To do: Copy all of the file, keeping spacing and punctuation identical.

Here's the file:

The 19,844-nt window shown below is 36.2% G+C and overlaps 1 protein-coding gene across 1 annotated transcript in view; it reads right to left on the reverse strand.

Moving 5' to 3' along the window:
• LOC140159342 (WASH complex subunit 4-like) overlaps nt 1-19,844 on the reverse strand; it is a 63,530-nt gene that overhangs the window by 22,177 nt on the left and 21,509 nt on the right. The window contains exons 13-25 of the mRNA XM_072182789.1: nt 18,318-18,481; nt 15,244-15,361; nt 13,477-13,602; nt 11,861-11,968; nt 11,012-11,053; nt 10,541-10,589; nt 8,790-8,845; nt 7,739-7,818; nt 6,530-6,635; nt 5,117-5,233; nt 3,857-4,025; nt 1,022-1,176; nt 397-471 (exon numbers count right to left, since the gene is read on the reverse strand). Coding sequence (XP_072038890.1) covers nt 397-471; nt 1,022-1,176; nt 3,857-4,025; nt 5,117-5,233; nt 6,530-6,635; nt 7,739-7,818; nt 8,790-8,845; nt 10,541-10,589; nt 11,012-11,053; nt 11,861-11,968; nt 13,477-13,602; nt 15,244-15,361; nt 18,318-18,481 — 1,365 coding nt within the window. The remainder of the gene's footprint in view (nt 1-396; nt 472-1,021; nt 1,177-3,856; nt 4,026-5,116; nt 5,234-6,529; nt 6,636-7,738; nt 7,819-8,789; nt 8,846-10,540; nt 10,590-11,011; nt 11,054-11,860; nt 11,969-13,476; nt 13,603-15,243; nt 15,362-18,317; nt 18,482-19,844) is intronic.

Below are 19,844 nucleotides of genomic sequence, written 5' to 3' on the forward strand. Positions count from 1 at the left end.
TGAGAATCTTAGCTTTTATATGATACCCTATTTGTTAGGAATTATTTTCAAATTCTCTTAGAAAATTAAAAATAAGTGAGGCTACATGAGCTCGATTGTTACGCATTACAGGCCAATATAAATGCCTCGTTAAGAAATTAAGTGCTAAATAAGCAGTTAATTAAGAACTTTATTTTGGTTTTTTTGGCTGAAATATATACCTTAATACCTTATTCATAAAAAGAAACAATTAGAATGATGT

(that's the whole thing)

The 19,844-nt window shown below is 36.2% G+C and overlaps 1 protein-coding gene across 1 annotated transcript in view; it reads right to left on the reverse strand.

Moving 5' to 3' along the window:
• LOC140159342 (WASH complex subunit 4-like) overlaps nt 1-19,844 on the reverse strand; it is a 63,530-nt gene that overhangs the window by 22,177 nt on the left and 21,509 nt on the right. The window contains exons 13-25 of the mRNA XM_072182789.1: nt 18,318-18,481; nt 15,244-15,361; nt 13,477-13,602; nt 11,861-11,968; nt 11,012-11,053; nt 10,541-10,589; nt 8,790-8,845; nt 7,739-7,818; nt 6,530-6,635; nt 5,117-5,233; nt 3,857-4,025; nt 1,022-1,176; nt 397-471 (exon numbers count right to left, since the gene is read on the reverse strand). Coding sequence (XP_072038890.1) covers nt 397-471; nt 1,022-1,176; nt 3,857-4,025; nt 5,117-5,233; nt 6,530-6,635; nt 7,739-7,818; nt 8,790-8,845; nt 10,541-10,589; nt 11,012-11,053; nt 11,861-11,968; nt 13,477-13,602; nt 15,244-15,361; nt 18,318-18,481 — 1,365 coding nt within the window. The remainder of the gene's footprint in view (nt 1-396; nt 472-1,021; nt 1,177-3,856; nt 4,026-5,116; nt 5,234-6,529; nt 6,636-7,738; nt 7,819-8,789; nt 8,846-10,540; nt 10,590-11,011; nt 11,054-11,860; nt 11,969-13,476; nt 13,603-15,243; nt 15,362-18,317; nt 18,482-19,844) is intronic.

Below are 19,844 nucleotides of genomic sequence, written 5' to 3' on the forward strand. Positions count from 1 at the left end.
TGAGAATCTTAGCTTTTATATGATACCCTATTTGTTAGGAATTATTTTCAAATTCTCTTAGAAAATTAAAAATAAGTGAGGCTACATGAGCTCGATTGTTACGCATTACAGGCCAATATAAATGCCTCGTTAAGAAATTAAGTGCTAAATAAGCAGTTAATTAAGAACTTTATTTTGGTTTTTTTGGCTGAAATATATACCTTAATACCTTATTCATAAAAAGAAACAATTAGAATGATGT